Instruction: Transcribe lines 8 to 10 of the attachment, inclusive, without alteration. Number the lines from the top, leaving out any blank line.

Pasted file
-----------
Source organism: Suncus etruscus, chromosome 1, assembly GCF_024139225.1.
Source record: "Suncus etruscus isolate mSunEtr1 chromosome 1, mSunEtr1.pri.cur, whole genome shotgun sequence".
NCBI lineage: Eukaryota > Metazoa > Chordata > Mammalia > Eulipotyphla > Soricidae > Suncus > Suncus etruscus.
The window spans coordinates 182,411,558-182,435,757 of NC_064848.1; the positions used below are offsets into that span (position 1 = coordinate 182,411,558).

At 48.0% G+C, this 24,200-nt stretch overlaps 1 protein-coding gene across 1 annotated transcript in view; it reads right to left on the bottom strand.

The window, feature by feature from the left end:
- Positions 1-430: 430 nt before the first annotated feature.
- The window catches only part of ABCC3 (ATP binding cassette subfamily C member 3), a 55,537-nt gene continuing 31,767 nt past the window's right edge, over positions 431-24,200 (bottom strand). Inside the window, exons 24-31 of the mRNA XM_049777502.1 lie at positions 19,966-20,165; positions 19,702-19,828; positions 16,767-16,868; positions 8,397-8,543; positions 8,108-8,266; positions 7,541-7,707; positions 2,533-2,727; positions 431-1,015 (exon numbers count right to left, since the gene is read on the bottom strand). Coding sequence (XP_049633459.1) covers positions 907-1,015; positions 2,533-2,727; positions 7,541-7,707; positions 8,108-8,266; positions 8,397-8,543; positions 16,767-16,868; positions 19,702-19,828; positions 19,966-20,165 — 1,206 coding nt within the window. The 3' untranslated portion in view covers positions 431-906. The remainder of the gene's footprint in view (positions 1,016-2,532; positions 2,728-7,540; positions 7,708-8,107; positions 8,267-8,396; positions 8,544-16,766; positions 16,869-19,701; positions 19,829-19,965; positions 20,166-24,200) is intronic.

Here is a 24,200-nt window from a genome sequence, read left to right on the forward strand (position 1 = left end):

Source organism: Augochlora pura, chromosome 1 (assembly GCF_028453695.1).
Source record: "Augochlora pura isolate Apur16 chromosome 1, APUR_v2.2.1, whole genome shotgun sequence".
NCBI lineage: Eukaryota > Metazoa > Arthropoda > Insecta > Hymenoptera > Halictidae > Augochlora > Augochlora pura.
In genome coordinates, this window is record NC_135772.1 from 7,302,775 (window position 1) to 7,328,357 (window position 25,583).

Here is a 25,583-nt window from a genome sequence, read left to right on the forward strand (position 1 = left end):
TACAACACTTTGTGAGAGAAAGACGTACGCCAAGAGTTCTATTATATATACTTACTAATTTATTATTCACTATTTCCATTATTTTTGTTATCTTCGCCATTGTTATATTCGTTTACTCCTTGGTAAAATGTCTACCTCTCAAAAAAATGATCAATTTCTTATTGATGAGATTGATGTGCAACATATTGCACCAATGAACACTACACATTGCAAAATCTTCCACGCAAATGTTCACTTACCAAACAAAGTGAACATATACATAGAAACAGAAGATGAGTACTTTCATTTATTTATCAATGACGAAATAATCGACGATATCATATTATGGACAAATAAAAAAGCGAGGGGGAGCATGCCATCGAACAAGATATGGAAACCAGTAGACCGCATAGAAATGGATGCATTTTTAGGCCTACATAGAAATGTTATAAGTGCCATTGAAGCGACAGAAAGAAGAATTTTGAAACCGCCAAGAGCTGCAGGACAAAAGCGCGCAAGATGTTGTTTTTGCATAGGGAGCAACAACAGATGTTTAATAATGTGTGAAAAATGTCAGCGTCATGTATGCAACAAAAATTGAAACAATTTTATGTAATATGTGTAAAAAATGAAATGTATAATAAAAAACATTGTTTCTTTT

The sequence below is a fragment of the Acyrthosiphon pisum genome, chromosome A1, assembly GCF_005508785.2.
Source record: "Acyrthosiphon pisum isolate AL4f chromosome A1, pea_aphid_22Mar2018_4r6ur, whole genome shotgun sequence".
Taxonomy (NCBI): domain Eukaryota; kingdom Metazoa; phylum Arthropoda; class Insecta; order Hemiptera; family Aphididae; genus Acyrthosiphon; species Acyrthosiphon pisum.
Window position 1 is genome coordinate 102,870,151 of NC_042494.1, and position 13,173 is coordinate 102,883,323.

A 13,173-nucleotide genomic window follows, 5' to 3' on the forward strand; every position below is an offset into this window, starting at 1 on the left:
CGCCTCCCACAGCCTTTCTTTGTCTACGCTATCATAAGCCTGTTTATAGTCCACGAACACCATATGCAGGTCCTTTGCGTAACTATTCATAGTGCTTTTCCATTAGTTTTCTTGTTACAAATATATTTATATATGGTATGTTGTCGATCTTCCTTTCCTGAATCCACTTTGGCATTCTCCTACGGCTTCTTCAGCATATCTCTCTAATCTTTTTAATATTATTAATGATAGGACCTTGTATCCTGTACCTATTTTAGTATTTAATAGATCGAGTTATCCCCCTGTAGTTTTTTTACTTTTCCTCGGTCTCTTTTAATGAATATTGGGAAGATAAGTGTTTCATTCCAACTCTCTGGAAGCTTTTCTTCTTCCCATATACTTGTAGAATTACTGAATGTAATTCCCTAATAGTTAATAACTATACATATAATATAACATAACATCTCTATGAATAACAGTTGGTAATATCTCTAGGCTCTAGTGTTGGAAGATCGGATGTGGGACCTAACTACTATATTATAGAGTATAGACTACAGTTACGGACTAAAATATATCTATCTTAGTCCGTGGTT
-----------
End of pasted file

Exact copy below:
- The window catches only part of ABCC3 (ATP binding cassette subfamily C member 3), a 55,537-nt gene continuing 31,767 nt past the window's right edge, over positions 431-24,200 (bottom strand). Inside the window, exons 24-31 of the mRNA XM_049777502.1 lie at positions 19,966-20,165; positions 19,702-19,828; positions 16,767-16,868; positions 8,397-8,543; positions 8,108-8,266; positions 7,541-7,707; positions 2,533-2,727; positions 431-1,015 (exon numbers count right to left, since the gene is read on the bottom strand). Coding sequence (XP_049633459.1) covers positions 907-1,015; positions 2,533-2,727; positions 7,541-7,707; positions 8,108-8,266; positions 8,397-8,543; positions 16,767-16,868; positions 19,702-19,828; positions 19,966-20,165 — 1,206 coding nt within the window. The 3' untranslated portion in view covers positions 431-906. The remainder of the gene's footprint in view (positions 1,016-2,532; positions 2,728-7,540; positions 7,708-8,107; positions 8,267-8,396; positions 8,544-16,766; positions 16,869-19,701; positions 19,829-19,965; positions 20,166-24,200) is intronic.

Here is a 24,200-nt window from a genome sequence, read left to right on the forward strand (position 1 = left end):

Source organism: Augochlora pura, chromosome 1 (assembly GCF_028453695.1).